on September 1st 2011 I worte to the LoC colleagues (as the reply was not accepted by the LISTSERVE:LOC):
Dear Mr. Zagas,
I appologize for having failed to reply to an earlier mail of Rebecca.
(notebook had been stolen in Paris and I still have to trace many mails ... :-(
First of all many thanks to Rebecca for her great efforts in supporting the activities of the ISO 639/RAs-JAC and all her kind assistance in the past.
I have talked to Prof.Dr. Gerhard Budin of the Center for Translation Studies (University of Vienna) and Member of the Austrian Academy of Sciences, who has become Convenor of ISO/TC 37/SC 2/WG 1 "Language coding".
He has the human resources as well as a strong professional interest to guide the ISO 639 framework into a new harmonized governance structure with all the implications involved.
He said he would be ready to assume the role of Chairman of the ISO 639/RAs-JAC.
Dear Mr Hjalmarson,
Did you send a message answering to Christian Galinsky and giving the asked specifications ?
In my opinion:
1-There is no good possible solution within an alpha-2 coding scheme like ISO 639-1;
2-But there seems to be a possible solution if you pass to an alpha-3 coding scheme like ISO 639-2, in this case:
a/ "und" is the code element representing "undetermined language (name)";
b/ "mul" is the code element representing "multiple languages (names)" ;
c: the list qaa-qtz of code elements reserved for local use could very well be used to represent the list of "machine languages you are wanting to code ( Languages designed exclusively for machine use, such as computer programming languages, are explicitely excluded of the official ISO 639-2 coding scheme by clause 1-Scope of the standard, so that there could be no intersection between the machine language (names) coded by you inside the list "qaa-qtz" and the official ISO 639-2 "language names" code elements.
Le 18 juil. 2011 à 22:51, Peter Constable a écrit :
Mr. Hjalmarson: It would also be helpful if you could provide a little info about your application scenario. In particular, if you need metadata elements used in public interchange protocols, then that might be significant: some protocols may already specify use of alpha-3 identifiers from ISO 639-2 or ISO 639-3, or may specify derivative conventions such as IETF BCP 47 that reference these other parts of ISO 639.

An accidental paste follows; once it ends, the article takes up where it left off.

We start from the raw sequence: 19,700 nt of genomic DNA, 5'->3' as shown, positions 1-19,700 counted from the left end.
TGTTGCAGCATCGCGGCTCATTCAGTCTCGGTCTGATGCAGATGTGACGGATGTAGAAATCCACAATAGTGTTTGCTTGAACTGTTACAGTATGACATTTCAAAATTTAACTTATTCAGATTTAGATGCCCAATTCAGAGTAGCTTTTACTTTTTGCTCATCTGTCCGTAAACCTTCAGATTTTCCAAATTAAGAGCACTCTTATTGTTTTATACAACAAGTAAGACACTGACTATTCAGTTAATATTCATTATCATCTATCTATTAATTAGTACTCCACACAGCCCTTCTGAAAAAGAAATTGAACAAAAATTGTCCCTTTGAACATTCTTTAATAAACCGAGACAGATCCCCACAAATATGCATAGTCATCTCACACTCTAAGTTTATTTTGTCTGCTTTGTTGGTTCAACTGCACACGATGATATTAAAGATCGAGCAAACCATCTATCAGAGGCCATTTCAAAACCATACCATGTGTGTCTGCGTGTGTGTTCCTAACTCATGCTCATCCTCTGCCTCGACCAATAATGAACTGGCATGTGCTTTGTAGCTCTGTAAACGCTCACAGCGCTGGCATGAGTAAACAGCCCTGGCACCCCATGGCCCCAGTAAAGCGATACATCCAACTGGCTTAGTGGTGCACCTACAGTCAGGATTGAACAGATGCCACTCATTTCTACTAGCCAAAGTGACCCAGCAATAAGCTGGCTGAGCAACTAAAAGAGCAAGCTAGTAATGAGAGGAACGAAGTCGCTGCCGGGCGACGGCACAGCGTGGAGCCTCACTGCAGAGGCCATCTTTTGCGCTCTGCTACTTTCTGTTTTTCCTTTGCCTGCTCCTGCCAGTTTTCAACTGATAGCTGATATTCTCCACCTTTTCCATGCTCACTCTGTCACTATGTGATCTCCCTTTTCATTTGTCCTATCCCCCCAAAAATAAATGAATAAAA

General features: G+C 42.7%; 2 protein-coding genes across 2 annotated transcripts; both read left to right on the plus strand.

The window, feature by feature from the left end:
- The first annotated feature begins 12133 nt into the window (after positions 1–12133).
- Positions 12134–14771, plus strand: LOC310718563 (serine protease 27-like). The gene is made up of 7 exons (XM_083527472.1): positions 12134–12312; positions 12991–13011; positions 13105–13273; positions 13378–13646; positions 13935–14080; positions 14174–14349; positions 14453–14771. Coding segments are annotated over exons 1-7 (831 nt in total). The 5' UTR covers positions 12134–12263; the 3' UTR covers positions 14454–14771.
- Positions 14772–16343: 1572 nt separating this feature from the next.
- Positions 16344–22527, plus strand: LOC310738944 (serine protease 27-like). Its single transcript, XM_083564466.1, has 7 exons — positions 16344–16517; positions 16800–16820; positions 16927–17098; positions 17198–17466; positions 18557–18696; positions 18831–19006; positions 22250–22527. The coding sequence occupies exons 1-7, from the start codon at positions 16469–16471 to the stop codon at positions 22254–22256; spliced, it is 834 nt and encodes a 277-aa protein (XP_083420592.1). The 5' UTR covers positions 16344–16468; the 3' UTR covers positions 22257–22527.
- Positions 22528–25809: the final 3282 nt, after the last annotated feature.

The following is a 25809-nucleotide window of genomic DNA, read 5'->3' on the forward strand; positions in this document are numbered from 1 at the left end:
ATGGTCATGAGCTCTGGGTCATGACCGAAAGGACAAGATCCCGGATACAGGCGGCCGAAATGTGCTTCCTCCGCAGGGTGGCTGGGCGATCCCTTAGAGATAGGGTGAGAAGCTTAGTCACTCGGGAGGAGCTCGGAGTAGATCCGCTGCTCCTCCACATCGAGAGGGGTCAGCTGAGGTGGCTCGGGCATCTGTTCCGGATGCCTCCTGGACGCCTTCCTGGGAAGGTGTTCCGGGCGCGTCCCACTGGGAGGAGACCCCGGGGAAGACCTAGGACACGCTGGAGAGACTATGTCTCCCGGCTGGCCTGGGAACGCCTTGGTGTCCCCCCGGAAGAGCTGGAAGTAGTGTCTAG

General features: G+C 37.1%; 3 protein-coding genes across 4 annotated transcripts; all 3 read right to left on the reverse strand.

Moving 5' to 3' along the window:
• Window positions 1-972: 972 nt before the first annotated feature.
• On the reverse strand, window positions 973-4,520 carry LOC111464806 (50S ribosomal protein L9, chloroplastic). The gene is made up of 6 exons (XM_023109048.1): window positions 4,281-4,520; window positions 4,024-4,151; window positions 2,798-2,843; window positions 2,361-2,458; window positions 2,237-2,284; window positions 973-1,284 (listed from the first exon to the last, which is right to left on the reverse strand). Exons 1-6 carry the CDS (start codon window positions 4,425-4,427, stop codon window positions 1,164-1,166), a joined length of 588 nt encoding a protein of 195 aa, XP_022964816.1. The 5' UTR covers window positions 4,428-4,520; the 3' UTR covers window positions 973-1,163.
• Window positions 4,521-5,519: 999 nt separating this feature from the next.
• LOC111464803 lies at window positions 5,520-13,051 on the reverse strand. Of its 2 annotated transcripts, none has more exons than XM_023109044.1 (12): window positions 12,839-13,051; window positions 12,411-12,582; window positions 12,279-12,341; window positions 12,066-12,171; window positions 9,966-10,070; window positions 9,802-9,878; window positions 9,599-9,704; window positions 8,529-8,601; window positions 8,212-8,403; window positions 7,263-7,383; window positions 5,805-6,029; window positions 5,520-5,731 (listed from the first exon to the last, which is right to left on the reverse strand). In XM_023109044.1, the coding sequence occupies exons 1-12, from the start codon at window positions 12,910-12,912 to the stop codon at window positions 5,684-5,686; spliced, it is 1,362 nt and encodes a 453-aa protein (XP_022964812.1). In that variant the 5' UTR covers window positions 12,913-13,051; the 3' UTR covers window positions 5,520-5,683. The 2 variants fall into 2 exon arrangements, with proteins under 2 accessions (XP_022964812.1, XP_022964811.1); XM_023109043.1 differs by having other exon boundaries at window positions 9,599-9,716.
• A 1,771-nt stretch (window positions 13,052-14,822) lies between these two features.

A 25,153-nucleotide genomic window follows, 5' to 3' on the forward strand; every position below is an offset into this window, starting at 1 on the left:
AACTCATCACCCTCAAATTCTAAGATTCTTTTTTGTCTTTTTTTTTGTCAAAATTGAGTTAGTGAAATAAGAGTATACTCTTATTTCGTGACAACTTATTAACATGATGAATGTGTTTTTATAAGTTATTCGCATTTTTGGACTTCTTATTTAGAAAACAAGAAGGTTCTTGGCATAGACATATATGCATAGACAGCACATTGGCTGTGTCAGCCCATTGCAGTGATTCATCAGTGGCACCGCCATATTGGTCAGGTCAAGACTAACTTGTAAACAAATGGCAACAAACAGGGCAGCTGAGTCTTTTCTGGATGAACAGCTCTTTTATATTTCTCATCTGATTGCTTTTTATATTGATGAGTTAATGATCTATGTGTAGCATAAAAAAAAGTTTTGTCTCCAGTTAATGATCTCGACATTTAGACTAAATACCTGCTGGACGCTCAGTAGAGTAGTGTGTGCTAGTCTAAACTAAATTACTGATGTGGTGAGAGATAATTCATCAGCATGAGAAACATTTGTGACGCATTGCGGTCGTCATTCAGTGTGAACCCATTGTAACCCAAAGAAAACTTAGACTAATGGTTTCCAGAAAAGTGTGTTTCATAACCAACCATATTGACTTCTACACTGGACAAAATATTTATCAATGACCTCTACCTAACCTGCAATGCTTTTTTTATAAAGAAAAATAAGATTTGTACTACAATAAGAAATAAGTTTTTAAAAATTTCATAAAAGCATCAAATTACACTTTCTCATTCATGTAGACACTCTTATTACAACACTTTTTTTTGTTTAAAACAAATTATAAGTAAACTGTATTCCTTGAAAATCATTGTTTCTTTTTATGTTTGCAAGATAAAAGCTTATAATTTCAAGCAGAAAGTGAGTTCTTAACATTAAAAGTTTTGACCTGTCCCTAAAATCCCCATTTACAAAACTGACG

Dear Mr. Hjalmarson,
I have forwarded your request to colleagues of ISO/TC 37, but I think that it should be properly dealt with by the Joint Advisory Committee of ISO 639 „Codes for the representation of names of languages“.
Could you please specify what you mean under
- “machine language”? (I assume not programming language)
- “multi-language”: in what sense? (several languages in one text, same representation for a semantic unit in several languages?)
- “undefined language”?
In any case there seem to be more needs for language symbols around than we could so far foresee…
Any “individualistic” solution without international coordination will sooner or later lead to incompatibility/interoperability problems.
Thanks for the information.
Is there any information that you can provide in guidance on what to use if we want to identify
- manchine language
- undefined language
What would be the recommendation for to identify the above "languages"?
If we are to assign "own codes" for to identify the above "languages" what are we to consider?
- what characters are not to be used
- how many characters
Dear Mr. Hjalmarson,
You will find the requested list of ISO 639-1 codes together with the list of ISO 639-2 codes at: http://www.loc.gov/standards/iso639-2/php/code_list.php
Please don’t hesitate to contact us, if you need further information.
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As appointee RA I wonder if there is a place where the Alpha-2 code are available?
Codes for the representation of names of languages -- Part 1: Alpha-2 code
c/o Austrian Standards Institute/
MIKAEL HJALMARSON Standards Management
Corporate Basic Standards
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